Over the years, I’ve written about some “elephants in the room.” You know what I mean by this—topics that everyone is aware of but don’t want to bring up because they just aren’t politically correct. From damaging parenting styles, to poor teaching habits, to kids with low EQ… they’re all out there.
And today, I have another one.
Journalists Danielle Teller and Astro Teller write:
When people choose to have children, they play a lottery. Children have the same range of positive and negative characteristics as adults, and the personalities of some children are poorly matched with those of their parents. Nature has protected children against such a circumstance by endowing them with irresistible cuteness early on, and by ensuring that parents bond with children sufficiently strongly that our cave-dwelling ancestors didn’t push their offspring out in a snow bank when they misbehaved. Much as parents love their children and have their best interests at heart, however, they don’t always like them. That guy at the office who everyone thinks is a jerk was a kid once upon a time, and there’s a pretty good chance that his parents also noticed that he could be a jerk. They just weren’t allowed to say so.
How Do Kids Get to Be Jerks… and What Can We Do?
Students become jerks the same way humans have failed socially throughout history. It’s a combination of nature and nurture. Let me remind you that context always explains conduct. In other words, once you discover a student’s situation, it often explains why they act the way they do. Below, I offer four common reasons why students act out and how we can respond:
- Personality mismatch between the student and his parent or teacher.
Parents of multiple children will tell you that connecting with some is easier than others. It’s not necessarily that some are good and some are bad, but temperaments can clash. In these cases, it is wise to connect the student to an adult who not only understands them but can deal with them in a productive manner. A strong personality likely needs an adult with an equally strong personality.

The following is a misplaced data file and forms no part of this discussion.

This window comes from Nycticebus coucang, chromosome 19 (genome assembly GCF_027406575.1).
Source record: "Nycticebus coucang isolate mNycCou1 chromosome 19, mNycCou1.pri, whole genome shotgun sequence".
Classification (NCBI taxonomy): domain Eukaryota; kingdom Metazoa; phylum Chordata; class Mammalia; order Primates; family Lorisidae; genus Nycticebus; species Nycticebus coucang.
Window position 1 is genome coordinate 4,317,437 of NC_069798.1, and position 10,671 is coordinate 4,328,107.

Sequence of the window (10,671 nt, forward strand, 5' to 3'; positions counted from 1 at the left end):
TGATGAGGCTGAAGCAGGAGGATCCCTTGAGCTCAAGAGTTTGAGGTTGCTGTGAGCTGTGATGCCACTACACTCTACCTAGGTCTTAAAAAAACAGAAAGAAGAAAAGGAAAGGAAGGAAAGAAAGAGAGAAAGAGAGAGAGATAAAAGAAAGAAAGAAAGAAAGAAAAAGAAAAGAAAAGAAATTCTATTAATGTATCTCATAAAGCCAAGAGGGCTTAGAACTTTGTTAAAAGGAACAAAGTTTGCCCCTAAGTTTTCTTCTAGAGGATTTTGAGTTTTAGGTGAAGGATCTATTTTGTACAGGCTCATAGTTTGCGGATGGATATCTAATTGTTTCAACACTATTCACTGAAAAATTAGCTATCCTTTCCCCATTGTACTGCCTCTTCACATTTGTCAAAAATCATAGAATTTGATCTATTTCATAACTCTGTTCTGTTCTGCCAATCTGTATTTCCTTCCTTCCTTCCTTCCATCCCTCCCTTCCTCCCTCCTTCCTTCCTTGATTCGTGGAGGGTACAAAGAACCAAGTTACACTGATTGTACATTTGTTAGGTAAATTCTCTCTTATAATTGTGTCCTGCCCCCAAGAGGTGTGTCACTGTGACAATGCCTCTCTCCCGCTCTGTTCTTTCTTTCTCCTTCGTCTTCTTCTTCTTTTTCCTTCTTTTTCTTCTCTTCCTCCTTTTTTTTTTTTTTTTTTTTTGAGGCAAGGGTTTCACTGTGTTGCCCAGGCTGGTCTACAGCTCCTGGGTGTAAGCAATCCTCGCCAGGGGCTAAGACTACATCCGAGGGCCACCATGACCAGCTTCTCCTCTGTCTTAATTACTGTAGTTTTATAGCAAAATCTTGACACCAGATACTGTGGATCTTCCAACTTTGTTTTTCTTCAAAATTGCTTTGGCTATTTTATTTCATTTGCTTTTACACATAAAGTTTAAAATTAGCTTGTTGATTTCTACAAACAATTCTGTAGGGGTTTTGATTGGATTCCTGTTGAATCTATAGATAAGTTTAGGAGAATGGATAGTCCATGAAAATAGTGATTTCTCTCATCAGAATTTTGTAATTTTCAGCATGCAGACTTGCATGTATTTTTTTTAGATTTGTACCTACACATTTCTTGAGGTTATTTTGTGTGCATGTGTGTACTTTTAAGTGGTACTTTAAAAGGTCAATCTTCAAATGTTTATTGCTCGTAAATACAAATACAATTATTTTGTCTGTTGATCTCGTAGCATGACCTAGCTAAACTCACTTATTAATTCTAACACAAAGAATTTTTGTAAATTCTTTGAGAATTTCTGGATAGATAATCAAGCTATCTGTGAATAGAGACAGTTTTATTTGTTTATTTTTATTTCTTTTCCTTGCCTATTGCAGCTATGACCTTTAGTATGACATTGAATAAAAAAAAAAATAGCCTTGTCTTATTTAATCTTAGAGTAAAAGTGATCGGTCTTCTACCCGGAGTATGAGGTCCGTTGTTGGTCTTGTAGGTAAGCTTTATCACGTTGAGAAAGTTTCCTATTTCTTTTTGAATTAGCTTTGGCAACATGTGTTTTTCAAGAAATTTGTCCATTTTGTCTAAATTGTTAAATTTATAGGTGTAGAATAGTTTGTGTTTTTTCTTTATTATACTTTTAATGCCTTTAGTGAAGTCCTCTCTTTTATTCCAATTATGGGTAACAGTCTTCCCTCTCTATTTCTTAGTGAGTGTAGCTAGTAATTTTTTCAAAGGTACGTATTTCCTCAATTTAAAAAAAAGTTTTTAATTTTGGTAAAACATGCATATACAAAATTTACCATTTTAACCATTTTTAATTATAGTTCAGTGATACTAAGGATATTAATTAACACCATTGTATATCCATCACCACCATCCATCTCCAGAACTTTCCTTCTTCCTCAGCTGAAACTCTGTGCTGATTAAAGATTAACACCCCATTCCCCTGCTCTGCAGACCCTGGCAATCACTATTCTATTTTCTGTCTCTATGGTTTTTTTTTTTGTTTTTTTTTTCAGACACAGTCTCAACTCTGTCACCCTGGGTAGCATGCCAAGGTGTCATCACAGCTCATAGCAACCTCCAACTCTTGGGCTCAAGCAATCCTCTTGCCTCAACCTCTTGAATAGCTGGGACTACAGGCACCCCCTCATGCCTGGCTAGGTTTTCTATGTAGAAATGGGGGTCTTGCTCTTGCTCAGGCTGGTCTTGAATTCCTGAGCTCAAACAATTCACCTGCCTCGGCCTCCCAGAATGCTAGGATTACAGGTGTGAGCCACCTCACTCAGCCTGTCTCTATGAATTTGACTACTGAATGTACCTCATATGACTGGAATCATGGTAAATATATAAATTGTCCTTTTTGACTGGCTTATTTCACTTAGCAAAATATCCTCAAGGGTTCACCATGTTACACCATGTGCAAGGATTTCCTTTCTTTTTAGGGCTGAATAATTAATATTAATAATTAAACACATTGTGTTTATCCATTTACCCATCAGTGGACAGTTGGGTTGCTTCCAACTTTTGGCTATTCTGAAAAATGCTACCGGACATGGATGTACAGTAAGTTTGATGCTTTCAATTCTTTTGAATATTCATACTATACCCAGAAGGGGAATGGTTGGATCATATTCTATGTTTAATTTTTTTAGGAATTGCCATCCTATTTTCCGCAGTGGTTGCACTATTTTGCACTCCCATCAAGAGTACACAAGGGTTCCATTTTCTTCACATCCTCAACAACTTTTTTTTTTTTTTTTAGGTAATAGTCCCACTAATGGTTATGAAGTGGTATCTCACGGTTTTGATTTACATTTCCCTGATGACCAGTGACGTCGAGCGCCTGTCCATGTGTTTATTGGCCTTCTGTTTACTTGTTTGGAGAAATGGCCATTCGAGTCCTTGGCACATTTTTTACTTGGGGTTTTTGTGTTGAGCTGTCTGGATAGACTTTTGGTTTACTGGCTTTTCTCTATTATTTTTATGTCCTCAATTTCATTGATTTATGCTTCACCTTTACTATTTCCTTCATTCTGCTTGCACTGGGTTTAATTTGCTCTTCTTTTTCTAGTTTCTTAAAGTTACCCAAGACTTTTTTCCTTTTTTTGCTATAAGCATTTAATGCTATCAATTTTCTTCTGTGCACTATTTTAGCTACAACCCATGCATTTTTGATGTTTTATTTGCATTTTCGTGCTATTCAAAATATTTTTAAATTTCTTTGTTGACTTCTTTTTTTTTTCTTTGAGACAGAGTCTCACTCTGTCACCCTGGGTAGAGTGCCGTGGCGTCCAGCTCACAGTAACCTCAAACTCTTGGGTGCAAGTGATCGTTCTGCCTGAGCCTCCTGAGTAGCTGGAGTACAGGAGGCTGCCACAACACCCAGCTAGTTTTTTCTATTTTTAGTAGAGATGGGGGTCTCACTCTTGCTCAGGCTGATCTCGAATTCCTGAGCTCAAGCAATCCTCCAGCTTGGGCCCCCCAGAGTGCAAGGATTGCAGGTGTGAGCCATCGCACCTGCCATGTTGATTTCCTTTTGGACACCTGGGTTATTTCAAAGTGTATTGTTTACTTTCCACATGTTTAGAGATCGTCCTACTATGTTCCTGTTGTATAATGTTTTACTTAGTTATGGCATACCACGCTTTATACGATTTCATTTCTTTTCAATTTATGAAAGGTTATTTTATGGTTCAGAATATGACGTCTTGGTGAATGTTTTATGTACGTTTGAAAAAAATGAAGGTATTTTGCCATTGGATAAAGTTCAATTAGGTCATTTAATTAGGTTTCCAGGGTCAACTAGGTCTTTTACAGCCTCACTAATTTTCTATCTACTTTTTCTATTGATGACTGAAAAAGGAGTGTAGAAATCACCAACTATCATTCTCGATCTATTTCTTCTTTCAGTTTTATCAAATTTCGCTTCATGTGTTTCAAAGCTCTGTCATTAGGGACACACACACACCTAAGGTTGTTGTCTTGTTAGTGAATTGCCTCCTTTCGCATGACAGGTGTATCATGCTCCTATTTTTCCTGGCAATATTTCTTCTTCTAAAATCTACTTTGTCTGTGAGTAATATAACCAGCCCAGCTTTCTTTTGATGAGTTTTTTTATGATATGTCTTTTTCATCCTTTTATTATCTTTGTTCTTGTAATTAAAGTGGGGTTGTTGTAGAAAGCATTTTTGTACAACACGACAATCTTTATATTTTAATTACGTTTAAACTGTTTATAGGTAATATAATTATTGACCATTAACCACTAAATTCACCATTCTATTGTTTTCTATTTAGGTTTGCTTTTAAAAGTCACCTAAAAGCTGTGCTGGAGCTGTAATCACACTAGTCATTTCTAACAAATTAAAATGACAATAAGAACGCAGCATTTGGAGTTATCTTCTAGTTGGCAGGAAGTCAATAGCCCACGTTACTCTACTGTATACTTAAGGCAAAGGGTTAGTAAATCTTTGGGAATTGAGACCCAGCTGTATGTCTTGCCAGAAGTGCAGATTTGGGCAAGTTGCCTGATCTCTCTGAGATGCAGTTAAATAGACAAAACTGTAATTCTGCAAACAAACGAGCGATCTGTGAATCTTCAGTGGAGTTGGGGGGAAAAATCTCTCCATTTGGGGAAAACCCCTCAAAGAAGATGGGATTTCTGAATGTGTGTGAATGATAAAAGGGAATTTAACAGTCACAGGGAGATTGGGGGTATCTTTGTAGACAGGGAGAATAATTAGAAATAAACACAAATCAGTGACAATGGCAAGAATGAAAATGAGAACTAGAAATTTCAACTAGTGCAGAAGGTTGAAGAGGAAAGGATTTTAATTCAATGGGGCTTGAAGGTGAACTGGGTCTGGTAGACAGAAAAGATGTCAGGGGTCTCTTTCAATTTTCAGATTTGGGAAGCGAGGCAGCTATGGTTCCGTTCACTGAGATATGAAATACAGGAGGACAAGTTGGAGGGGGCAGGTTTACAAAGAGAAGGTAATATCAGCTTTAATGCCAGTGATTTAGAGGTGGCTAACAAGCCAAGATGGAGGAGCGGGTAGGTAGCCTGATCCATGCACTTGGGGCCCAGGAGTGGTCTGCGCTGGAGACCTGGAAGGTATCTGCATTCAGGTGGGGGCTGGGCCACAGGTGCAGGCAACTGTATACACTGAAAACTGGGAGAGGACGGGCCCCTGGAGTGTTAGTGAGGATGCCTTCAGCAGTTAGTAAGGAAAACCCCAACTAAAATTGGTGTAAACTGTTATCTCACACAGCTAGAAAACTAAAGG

- Poor or unhealthy environment at home that failed to cultivate maturity.
Let’s be honest—all kids need direction, but some need it more than others. Many adult jerks were once students who were not led well in their youth. We are products of the environment we grew up in, as well as the DNA of our family. In cases of failed environments, it is wise to position the student somewhere where they can be led well enough to develop patterns of self-discipline, such as in athletic programs, early job opportunities, or even in the military.
- Higher than normal emotional needs that didn’t get met in a healthy way.
Students can become jerks when their parent, teacher or leader fails to recognize a deep emotional need in his/her life. Eventually, these kinds of students will resort to negative behavior because any attention by authorities is better than no attention. In these cases, the student needs to be paired up with an adult or two who can invest the time needed to diagnose what’s going on and develop healthy emotions.
- Traumatic experience that led to the person to extreme reactions.
We must keep in mind that, often, students become jerks because they’ve had a life-shaping experience that has negatively affected them. This can include unfortunate situations involving abuse, neglect, rejection or injury. When a leader has not walked them through this traumatic experience into healthy emotions, they can get stuck. A 17-year old male can continue to act like an eleven year old, because his emotions were trapped or stunted at that age. Being a jerk is simply a coping mechanism.
In this case, the student needs to be referred to a professional—either a counselor or social worker. They need more than behavior modification in class or at home.
In every case, I cannot underscore enough the essential role of healthy leadership. Students who are jerks need to see healthy models of emotional intelligence and mature behavior. They don’t need to hear a lecture—they need to see a lifestyle. If you don’t think kids are being impacted by your example, think again. Children do what children see. Years ago, after Popeye the Sailor Man became popular, spinach consumption rose 33% in U.S.
Let’s remember we are not just raising kids… we are raising future adults.
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